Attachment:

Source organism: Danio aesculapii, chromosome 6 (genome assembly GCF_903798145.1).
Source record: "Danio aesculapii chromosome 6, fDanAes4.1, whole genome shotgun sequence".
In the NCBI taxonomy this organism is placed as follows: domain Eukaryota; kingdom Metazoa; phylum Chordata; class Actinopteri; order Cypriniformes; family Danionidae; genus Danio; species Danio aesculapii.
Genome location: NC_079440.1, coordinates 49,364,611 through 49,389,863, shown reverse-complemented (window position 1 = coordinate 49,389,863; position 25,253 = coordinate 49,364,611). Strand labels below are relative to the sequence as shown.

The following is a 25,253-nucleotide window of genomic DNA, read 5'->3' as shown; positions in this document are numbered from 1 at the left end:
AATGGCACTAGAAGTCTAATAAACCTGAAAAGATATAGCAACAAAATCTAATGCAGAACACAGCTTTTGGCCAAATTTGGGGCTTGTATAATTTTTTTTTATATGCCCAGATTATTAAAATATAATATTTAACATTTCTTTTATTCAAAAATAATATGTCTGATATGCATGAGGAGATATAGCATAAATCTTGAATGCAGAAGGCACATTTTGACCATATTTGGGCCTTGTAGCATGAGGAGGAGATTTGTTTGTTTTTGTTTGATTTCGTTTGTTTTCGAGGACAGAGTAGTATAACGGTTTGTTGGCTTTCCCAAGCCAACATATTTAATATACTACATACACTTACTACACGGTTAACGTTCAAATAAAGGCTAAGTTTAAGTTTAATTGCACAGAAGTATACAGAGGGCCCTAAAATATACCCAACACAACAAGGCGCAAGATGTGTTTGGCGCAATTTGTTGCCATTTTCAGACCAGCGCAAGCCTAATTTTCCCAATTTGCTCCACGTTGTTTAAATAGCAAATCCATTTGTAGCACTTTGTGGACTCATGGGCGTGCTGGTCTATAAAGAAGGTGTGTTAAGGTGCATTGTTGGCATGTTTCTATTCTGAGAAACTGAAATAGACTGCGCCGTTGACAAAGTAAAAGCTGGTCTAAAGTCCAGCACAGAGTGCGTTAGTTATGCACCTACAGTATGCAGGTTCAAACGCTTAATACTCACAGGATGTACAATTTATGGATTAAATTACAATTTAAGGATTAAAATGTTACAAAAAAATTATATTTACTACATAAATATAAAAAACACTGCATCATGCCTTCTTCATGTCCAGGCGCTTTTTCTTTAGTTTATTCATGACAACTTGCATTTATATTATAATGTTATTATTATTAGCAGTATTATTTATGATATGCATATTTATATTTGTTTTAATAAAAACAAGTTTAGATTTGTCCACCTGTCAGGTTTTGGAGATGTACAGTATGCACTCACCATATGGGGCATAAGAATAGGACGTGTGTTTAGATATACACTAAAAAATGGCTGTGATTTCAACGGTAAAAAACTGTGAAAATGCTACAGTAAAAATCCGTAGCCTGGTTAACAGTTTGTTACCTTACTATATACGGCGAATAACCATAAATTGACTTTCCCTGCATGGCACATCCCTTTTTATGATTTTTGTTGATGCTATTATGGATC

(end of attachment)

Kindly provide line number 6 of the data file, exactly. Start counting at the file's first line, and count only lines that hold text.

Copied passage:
AATGGCACTAGAAGTCTAATAAACCTGAAAAGATATAGCAACAAAATCTAATGCAGAACACAGCTTTTGGCCAAATTTGGGGCTTGTATAATTTTTTTTTATATGCCCAGATTATTAAAATATAATATTTAACATTTCTTTTATTCAAAAATAATATGTCTGATATGCATGAGGAGATATAGCATAAATCTTGAATGCAGAAGGCACATTTTGACCATATTTGGGCCTTGTAGCATGAGGAGGAGATTTGTTTGTTTTTGTTTGATTTCGTTTGTTTTCGAGGACAGAGTAGTATAACGGTTTGTTGGCTTTCCCAAGCCAACATATTTAATATACTACATACACTTACTACACGGTTAACGTTCAAATAAAGGCTAAGTTTAAGTTTAATTGCACAGAAGTATACAGAGGGCCCTAAAATATACCCAACACAACAAGGCGCAAGATGTGTTTGGCGCAATTTGTTGCCATTTTCAGACCAGCGCAAGCCTAATTTTCCCAATTTGCTCCACGTTGTTTAAATAGCAAATCCATTTGTAGCACTTTGTGGACTCATGGGCGTGCTGGTCTATAAAGAAGGTGTGTTAAGGTGCATTGTTGGCATGTTTCTATTCTGAGAAACTGAAATAGACTGCGCCGTTGACAAAGTAAAAGCTGGTCTAAAGTCCAGCACAGAGTGCGTTAGTTATGCACCTACAGTATGCAGGTTCAAACGCTTAATACTCACAGGATGTACAATTTATGGATTAAATTACAATTTAAGGATTAAAATGTTACAAAAAAATTATATTTACTACATAAATATAAAAAACACTGCATCATGCCTTCTTCATGTCCAGGCGCTTTTTCTTTAGTTTATTCATGACAACTTGCATTTATATTATAATGTTATTATTATTAGCAGTATTATTTATGATATGCATATTTATATTTGTTTTAATAAAAACAAGTTTAGATTTGTCCACCTGTCAGGTTTTGGAGATGTACAGTATGCACTCACCATATGGGGCATAAGAATAGGACGTGTGTTTAGATATACACTAAAAAATGGCTGTGATTTCAACGGTAAAAAACTGTGAAAATGCTACAGTAAAAATCCGTAGCCTGGTTAACAGTTTGTTACCTTACTATATACGGCGAATAACCATAAATTGACTTTCCCTGCATGGCACATCCCTTTTTATGATTTTTGTTGATGCTATTATGGATC